May is National Foster Care Month. What are the facts about foster care? How many youth and children are in foster homes? What are the results for youth who have spent all or part of their lives in foster care?

Simmons College School of Social Work created an Infographic that details the harsh realities surrounding youth in the foster care system across the country based on information from national surveys and reports. They found that, nationwide, one in 184 youth are in foster care.

The Infographic shows how youths of all ages, races are represented in the foster care system. However, according to the data, “If one child were to represent all others in the foster care system,  he would be nine years old, white, more likely to be disabled than a child living outside of the foster care system, and trying to reunify with his family.”

Sadly, but not surprisingly, youth who have spent time in foster care are more likely than the general population to have a difficult life. These young people are more likely to become homeless, unemployed or dependent to drugs and alcohol. They are less likely to graduate from high school or college and more likely to commit a crime. 

How do we change these statistics? At Plummer Home we believe three ingredients are essential for these youth to succeed as adults. First and foremost, they must have families who are committed to them for a lifetime. In addition, they need skills and community connections. These beliefs are the basis of the Plummer Home Intervention model. The Simmons’ Infographic shows us all that there are kids out there who need help and why that help is important.

Check out Simmons College’s Infographic for more details on the facts about foster care.

infographic

Foster Parenting Dilemmas: Understanding Puzzling Behaviors

Girl with suitcaseAll children and teenagers exhibit challenging behaviors at times. Usually parents have an idea where such behaviors are coming from. Is the child hungry, cranky, or perhaps experiencing typical challenges and insecurities of the teenage years?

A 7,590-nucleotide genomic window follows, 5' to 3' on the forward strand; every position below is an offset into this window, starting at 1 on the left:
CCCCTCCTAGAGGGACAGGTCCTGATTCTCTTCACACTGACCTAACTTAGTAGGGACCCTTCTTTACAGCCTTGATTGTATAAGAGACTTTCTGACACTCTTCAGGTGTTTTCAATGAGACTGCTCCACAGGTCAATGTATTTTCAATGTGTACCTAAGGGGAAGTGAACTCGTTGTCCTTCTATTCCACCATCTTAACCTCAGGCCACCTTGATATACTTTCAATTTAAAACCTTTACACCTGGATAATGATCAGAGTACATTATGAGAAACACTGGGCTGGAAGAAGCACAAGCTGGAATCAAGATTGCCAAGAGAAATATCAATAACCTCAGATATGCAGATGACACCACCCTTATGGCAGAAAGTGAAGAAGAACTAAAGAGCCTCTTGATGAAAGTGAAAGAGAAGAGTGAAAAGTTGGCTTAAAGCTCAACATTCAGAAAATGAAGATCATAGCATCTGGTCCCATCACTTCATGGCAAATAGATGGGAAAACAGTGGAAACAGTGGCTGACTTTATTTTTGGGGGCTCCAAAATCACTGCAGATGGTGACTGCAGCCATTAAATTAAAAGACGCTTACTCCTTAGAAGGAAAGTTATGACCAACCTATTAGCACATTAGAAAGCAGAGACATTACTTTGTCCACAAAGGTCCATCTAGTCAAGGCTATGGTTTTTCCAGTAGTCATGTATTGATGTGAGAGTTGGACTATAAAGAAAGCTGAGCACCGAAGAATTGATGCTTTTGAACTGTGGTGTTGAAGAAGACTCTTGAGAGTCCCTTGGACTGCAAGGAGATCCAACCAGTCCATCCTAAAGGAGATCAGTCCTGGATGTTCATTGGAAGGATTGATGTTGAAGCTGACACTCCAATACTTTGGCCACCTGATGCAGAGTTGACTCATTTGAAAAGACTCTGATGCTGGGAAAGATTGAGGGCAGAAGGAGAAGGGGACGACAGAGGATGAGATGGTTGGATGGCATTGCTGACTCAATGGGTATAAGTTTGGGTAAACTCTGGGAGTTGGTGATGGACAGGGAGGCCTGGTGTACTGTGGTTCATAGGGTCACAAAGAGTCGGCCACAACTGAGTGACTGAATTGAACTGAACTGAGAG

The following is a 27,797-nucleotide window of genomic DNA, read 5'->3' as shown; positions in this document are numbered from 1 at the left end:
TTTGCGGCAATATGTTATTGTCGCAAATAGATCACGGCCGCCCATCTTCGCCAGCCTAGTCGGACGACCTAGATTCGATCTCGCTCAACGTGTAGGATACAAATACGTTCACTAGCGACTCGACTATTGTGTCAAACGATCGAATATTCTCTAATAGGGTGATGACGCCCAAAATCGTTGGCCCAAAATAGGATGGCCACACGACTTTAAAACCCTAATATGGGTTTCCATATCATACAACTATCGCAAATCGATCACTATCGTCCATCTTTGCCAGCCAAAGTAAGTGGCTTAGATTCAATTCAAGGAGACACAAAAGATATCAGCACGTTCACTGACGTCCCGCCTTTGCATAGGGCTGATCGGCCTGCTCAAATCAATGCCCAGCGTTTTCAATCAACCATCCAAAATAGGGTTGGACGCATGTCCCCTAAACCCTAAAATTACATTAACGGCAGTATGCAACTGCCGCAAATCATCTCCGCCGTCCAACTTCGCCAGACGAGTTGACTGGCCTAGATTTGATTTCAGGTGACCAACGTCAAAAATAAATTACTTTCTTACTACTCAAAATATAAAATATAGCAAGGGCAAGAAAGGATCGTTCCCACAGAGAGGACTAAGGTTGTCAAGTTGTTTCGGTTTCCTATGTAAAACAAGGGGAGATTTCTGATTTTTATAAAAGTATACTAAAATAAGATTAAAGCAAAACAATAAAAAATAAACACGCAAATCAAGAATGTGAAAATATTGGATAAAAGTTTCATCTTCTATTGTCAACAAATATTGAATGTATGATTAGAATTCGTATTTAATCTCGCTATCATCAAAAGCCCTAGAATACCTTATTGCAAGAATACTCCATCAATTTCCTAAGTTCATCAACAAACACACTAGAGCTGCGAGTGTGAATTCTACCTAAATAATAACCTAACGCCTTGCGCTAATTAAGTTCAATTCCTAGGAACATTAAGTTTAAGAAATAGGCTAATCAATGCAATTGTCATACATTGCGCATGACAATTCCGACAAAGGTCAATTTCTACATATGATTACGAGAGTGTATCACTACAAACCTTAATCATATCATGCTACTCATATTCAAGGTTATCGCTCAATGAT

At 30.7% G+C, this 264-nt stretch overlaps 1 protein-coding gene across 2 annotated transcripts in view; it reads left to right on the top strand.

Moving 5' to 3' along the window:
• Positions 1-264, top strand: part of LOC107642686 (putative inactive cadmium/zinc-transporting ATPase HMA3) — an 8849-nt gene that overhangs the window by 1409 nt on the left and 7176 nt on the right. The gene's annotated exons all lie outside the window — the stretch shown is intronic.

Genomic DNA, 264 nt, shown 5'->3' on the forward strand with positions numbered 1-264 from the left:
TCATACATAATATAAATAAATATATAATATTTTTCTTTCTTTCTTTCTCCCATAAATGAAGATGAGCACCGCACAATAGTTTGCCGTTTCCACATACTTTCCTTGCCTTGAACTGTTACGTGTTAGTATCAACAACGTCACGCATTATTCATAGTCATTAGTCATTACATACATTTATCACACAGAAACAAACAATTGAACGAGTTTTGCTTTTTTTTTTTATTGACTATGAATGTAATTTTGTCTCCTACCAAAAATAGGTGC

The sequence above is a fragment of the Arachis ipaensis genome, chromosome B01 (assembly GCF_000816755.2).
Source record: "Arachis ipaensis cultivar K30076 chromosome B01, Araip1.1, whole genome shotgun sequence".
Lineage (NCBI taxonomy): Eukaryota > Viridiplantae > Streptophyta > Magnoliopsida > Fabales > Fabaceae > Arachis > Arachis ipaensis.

When we understand a behavior, it’s easier to respond in a way that is helpful for the child and comfortable for the parent. Often foster children act in ways that seem to make no sense to their foster parents. A young foster child who is desperate for playmates may consistently push away other children. Or an adolescent foster daughter may act out before an event she has been eagerly anticipating. A foster child may hoard food in his room, attracting both “critters” and the confusion of his foster parents, who provide plenty of food for their family.

A concept called the “invisible suitcase” can be a helpful way to understand such puzzling behaviors: http://bit.ly/1T1cDWR. Children in foster care typically bring with them just a few physical possessions, but along with that they bring the sum total of all of their life experiences. These experiences are the contents of the invisible suitcase.

If a child has learned that he’s not lovable, he carries that feeling in the invisible suitcase he brings to his foster home. And he’ll likely act accordingly as if to ensure that others affirm his negative view of himself. If a child has learned that she can’t trust adults, she carries that in her invisible suitcase and may be resistant to trusting a new adult in her life.

Rest assured, it’s not personal! The behavior that makes no sense to you likely makes perfect sense to your foster child.

You can help unpack that invisible suitcase. Over time, as you provide a healing, loving and consistent set of experiences, the contents of the suitcase will disappear. This will help your foster child let go of the suitcase and move on to tackling the more typical challenges of growing up. We’ll address some specific strategies for managing challenging behaviors in foster care in a future post.

And remember, you’re not alone. These puzzling behaviors can be difficult to manage. Reach out to fellow foster parents and to the social worker at your foster care agency.

Note: For more information on the concept of the invisible suitcase check out http://bit.ly/1T1cDWR on the website of The National Child Traumatic Stress Network.